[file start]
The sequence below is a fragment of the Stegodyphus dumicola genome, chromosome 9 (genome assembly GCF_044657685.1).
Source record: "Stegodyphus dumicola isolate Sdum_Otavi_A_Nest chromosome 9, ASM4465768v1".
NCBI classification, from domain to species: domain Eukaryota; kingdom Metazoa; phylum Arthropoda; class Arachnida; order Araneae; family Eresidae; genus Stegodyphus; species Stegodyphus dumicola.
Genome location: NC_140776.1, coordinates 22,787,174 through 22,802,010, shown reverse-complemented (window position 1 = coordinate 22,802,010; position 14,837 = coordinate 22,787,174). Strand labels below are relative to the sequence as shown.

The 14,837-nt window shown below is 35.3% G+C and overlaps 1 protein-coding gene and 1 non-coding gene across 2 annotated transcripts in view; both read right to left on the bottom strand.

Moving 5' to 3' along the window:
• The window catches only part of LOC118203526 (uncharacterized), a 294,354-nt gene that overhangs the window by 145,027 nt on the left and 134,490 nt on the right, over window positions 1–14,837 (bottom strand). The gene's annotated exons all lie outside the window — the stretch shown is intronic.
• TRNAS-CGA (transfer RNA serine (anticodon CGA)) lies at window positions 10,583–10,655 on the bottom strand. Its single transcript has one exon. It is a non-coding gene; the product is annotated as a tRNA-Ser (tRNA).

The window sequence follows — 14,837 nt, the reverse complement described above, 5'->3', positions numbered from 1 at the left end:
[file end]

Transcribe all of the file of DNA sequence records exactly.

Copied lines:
The sequence below is a fragment of the Stegodyphus dumicola genome, chromosome 9 (genome assembly GCF_044657685.1).
Source record: "Stegodyphus dumicola isolate Sdum_Otavi_A_Nest chromosome 9, ASM4465768v1".
NCBI classification, from domain to species: domain Eukaryota; kingdom Metazoa; phylum Arthropoda; class Arachnida; order Araneae; family Eresidae; genus Stegodyphus; species Stegodyphus dumicola.
Genome location: NC_140776.1, coordinates 22,787,174 through 22,802,010, shown reverse-complemented (window position 1 = coordinate 22,802,010; position 14,837 = coordinate 22,787,174). Strand labels below are relative to the sequence as shown.

The 14,837-nt window shown below is 35.3% G+C and overlaps 1 protein-coding gene and 1 non-coding gene across 2 annotated transcripts in view; both read right to left on the bottom strand.

Moving 5' to 3' along the window:
• The window catches only part of LOC118203526 (uncharacterized), a 294,354-nt gene that overhangs the window by 145,027 nt on the left and 134,490 nt on the right, over window positions 1–14,837 (bottom strand). The gene's annotated exons all lie outside the window — the stretch shown is intronic.
• TRNAS-CGA (transfer RNA serine (anticodon CGA)) lies at window positions 10,583–10,655 on the bottom strand. Its single transcript has one exon. It is a non-coding gene; the product is annotated as a tRNA-Ser (tRNA).

The window sequence follows — 14,837 nt, the reverse complement described above, 5'->3', positions numbered from 1 at the left end: